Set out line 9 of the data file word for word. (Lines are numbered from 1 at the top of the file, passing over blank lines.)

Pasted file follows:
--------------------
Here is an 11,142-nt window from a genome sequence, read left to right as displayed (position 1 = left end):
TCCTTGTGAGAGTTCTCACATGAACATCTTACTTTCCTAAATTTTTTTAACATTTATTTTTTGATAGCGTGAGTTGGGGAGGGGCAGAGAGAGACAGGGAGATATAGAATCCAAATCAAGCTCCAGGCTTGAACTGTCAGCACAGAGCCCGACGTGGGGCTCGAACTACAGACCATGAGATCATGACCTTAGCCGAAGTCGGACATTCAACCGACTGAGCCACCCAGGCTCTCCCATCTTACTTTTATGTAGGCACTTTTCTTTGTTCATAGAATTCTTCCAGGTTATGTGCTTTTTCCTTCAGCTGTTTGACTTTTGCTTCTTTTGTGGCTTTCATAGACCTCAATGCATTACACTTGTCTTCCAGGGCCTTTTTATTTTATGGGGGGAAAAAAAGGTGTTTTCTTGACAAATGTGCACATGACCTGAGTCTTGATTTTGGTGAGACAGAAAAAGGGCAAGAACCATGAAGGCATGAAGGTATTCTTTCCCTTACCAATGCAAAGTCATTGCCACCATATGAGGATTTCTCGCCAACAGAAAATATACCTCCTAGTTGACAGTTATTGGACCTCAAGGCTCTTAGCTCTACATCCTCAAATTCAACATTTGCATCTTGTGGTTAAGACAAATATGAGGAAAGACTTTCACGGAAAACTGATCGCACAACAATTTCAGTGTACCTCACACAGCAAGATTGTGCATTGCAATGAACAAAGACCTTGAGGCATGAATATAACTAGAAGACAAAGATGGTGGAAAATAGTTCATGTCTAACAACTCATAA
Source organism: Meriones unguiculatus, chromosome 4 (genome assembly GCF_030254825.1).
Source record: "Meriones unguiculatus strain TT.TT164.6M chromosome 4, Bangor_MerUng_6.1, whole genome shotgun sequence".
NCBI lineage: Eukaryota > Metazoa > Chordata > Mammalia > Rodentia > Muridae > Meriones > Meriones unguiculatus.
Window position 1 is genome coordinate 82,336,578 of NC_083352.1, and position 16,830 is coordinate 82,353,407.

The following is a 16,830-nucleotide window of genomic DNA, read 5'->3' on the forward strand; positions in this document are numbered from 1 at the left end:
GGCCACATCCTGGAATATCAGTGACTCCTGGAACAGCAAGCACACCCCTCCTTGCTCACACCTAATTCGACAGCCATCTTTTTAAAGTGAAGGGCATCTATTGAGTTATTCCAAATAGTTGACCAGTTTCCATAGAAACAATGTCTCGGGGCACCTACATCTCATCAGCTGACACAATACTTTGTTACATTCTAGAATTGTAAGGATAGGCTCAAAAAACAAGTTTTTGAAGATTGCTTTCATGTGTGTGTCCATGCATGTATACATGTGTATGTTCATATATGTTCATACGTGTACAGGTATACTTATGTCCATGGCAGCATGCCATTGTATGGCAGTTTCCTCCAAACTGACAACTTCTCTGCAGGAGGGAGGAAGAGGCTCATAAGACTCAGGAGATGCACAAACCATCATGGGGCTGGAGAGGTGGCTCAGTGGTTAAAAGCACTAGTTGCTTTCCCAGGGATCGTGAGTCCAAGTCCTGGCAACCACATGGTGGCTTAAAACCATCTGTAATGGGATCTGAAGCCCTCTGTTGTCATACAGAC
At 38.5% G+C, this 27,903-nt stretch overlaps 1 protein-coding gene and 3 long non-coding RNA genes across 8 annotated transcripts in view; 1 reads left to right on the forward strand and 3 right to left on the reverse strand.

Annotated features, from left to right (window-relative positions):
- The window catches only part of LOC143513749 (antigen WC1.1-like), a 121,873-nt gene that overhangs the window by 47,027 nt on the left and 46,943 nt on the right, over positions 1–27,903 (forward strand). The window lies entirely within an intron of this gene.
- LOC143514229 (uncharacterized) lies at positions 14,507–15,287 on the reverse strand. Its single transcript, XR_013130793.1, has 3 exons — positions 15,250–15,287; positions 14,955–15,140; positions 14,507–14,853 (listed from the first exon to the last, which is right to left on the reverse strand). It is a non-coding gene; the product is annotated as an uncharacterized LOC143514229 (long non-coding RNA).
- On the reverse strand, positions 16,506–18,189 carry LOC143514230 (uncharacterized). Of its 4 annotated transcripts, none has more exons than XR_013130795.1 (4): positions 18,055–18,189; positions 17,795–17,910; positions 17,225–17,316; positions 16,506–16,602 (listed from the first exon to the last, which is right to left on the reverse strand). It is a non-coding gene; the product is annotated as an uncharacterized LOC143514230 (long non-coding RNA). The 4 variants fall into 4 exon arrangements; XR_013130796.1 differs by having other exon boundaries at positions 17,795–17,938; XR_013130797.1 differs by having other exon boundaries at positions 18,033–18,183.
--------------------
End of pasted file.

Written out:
At 38.5% G+C, this 27,903-nt stretch overlaps 1 protein-coding gene and 3 long non-coding RNA genes across 8 annotated transcripts in view; 1 reads left to right on the forward strand and 3 right to left on the reverse strand.